4th & Forever: Ray Austin – Football is More Than a Game

By Eric Moreno | Posted 4/11/2019

It’s always been hard to keep up with Ray Austin. Since he began his football journey as a kid growing up in Hawaii, Austin has been on the move, both literally and figuratively. He got his start in the game that would shape his life in 1987 at the insistence of his mother, who wanted to see her son do more with his physical gifts.

“I really did start to play because my Mom made me,” he explained. “I was an introverted kid, I was into more creative things. I had big hands though. Growing up in Hawaii though, all the other kids were bigger than me so I was 100% scared to play against them. But, I went out there and figured out I was faster than everyone else and literally the first day I started playing I fell in love with it because of that.”

He would ultimately earn accolades as a defensive back and by the time he had gotten to high school, Austin had attracted the attention of college programs all over the country. However, Austin had a goal – to make it to the NFL. To do this, he felt he needed to compete at the best program he could and play on the biggest stage possible. He decided that the University of Tennessee was where he needed to be.

“Tennessee was one of the only schools I didn’t get recruited by, so I put together a tape on my own and sent it to their offices,” Austin said. “They were down there recruiting me the next day. There were so many things about Tennessee that made me want to go there and I loved every minute of my time with the Volunteers.”

In 1997, Austin was drafted into the NFL by the New York Jets. After one season in New York, he was signed by the Chicago Bears where he would spend the next three seasons. It was in the Windy City that Austin truly found home and the fans there made an impact on him that still resonates to this day.

“Chicago is one of those places that, as a player, you always want to play,” he said. “Chicago has that strong connection with football and you always want to be a part of that tradition. Even though I got drafted by New York, I’ve always felt that Chicago is my home.”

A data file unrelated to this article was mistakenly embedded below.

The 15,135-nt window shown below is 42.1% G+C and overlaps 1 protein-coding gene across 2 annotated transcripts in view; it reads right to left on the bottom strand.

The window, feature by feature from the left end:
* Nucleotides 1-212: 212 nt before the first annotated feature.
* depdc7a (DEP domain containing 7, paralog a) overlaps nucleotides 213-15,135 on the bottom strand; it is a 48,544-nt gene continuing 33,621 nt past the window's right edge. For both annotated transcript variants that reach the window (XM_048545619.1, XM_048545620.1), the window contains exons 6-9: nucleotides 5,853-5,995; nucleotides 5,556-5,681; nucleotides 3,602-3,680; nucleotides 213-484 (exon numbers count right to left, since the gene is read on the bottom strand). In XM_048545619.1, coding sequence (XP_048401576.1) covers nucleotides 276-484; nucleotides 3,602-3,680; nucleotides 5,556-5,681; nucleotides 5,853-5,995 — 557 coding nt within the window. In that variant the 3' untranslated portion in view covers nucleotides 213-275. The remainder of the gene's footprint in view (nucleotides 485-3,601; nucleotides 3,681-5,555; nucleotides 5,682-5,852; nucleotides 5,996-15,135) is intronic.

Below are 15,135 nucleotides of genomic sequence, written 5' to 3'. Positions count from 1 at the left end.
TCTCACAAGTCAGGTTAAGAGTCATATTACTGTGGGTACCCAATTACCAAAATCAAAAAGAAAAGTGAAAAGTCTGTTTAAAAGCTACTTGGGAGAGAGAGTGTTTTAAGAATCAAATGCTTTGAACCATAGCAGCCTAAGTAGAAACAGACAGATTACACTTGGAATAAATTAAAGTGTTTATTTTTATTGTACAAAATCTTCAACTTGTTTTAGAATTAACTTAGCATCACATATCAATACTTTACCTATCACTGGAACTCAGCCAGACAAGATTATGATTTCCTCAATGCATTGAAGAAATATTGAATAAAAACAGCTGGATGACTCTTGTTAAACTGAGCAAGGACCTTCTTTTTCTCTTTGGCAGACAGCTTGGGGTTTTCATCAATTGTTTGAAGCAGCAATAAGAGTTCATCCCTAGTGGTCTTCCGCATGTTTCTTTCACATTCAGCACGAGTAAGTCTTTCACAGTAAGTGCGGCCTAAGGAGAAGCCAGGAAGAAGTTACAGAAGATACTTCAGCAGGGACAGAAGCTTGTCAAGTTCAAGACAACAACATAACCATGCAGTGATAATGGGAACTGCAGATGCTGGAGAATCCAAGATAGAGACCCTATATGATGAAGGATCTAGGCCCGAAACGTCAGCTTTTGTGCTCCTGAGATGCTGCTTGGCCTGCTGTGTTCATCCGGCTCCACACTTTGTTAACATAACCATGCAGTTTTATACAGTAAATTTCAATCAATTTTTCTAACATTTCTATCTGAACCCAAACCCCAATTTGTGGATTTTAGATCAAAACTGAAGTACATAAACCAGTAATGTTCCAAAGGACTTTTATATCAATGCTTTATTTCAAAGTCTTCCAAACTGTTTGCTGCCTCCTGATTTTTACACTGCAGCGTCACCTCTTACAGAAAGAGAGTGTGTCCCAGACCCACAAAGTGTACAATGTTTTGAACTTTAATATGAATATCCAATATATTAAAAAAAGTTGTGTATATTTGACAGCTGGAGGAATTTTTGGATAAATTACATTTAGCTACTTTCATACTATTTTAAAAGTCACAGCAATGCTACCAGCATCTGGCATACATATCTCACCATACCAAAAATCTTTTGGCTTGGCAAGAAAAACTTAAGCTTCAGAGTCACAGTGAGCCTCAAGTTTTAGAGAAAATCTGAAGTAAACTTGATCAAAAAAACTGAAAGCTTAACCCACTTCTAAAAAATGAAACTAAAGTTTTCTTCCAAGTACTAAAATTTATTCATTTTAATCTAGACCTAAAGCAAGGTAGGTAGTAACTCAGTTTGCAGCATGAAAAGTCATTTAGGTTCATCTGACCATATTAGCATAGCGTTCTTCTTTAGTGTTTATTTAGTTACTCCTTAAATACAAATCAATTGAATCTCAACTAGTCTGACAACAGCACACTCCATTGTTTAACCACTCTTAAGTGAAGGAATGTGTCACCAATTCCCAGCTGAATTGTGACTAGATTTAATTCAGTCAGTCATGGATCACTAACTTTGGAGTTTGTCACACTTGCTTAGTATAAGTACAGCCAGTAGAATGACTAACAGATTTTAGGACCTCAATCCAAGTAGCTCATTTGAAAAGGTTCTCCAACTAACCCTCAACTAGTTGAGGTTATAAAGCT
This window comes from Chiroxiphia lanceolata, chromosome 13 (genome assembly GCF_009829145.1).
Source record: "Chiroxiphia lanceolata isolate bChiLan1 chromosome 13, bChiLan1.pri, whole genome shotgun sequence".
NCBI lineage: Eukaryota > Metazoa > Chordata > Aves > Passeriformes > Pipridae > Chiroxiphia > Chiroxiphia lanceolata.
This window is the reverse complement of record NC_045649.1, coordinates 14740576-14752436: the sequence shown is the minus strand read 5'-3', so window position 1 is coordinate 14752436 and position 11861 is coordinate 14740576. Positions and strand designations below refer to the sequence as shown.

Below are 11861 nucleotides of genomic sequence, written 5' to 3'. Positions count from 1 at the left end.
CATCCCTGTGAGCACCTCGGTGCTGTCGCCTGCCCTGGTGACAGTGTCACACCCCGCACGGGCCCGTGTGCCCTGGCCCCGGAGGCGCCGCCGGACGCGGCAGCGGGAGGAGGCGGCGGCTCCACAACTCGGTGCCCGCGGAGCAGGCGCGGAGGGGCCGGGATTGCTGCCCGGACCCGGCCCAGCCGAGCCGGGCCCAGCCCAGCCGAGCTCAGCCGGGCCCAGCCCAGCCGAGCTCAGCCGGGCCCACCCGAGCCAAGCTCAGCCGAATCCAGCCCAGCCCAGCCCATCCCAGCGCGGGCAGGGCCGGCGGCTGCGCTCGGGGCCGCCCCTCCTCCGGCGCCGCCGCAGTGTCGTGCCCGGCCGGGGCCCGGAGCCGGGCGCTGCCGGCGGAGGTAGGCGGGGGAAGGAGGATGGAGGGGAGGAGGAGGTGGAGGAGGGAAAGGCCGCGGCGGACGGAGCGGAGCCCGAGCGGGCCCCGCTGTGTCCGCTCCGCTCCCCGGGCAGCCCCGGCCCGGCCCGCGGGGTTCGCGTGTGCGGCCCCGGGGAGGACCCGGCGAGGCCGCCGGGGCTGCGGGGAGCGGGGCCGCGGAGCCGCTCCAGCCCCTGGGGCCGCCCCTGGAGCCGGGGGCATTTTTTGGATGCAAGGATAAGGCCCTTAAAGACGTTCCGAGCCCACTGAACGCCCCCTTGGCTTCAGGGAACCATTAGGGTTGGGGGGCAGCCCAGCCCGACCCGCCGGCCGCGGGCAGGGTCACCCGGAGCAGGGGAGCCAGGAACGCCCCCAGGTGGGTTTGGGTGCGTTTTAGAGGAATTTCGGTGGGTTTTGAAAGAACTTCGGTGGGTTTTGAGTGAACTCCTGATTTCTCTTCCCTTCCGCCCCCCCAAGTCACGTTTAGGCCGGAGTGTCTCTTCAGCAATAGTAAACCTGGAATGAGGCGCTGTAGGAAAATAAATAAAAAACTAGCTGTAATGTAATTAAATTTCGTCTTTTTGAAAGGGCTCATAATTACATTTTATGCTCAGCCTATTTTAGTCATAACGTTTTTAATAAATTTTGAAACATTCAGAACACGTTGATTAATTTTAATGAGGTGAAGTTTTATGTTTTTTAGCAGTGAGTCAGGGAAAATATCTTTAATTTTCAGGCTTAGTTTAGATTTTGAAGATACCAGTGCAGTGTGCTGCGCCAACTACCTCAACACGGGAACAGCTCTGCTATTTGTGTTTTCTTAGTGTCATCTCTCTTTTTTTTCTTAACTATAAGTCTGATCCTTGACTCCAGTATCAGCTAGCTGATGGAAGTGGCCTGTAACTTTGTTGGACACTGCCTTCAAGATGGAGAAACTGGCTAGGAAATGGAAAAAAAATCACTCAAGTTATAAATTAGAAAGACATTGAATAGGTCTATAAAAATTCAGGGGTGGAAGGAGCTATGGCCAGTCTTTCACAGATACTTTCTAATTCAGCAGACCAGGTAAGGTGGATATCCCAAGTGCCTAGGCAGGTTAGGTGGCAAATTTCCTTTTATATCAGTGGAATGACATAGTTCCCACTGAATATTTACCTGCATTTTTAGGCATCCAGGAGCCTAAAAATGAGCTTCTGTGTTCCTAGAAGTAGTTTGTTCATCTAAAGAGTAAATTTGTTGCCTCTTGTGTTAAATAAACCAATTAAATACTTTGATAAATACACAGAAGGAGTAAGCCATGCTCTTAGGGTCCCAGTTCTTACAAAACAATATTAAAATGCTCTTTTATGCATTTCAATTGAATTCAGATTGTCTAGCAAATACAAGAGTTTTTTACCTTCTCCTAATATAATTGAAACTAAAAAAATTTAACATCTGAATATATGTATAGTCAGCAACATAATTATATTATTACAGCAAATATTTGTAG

After what he calls a really fun stint in the original XFL with the Chicago Enforcers, Austin retired from football after the 2001 season. He then began a career as an entrepreneur and as an actor. In business, he would start an athletic performance training center and train some of the best athletes in the world. As an actor, he would spend 15 years appearing in national commercials, films, and television shows (he has a recurring role on the hit TV series Empire).

“I’ve actually had a little bit more success in acting than I had in football,” Austin said with a laugh. “I was always a creative type and I think I got to show that in football before I got into acting. I have been fortunate to do some really great things.”

Among some of those “great things” is Austin’s latest venture, the Fan Controlled Football League (FCFL). Austin co-founded the league with investment partners and the new venture touts itself as a unique intersection between the high-action world of football and the immediate connectivity of e-sports. The FCFL will allow fans the opportunity to call plays in real time during real games.

“I think for [my partners and I], this first season will be a success if this becomes something that people will think is fun,” he said. “If we can show that fan controlled sports are something that people want to spend their time doing, I think that is going to be big for us.”

While he left the sport behind, he never left behind the lessons it taught. Whether in business or in the arts, Austin is always able to rely on what football has given him.

“First things first, in football I learned never to give up,” Austin said. “In football and life, you’re going to make mistakes. As football players, especially as defensive backs, we’re taught to get over things very, very quickly. You always have another play, you always have a chance to make up for things. That’s football and that’s life. Never give up.”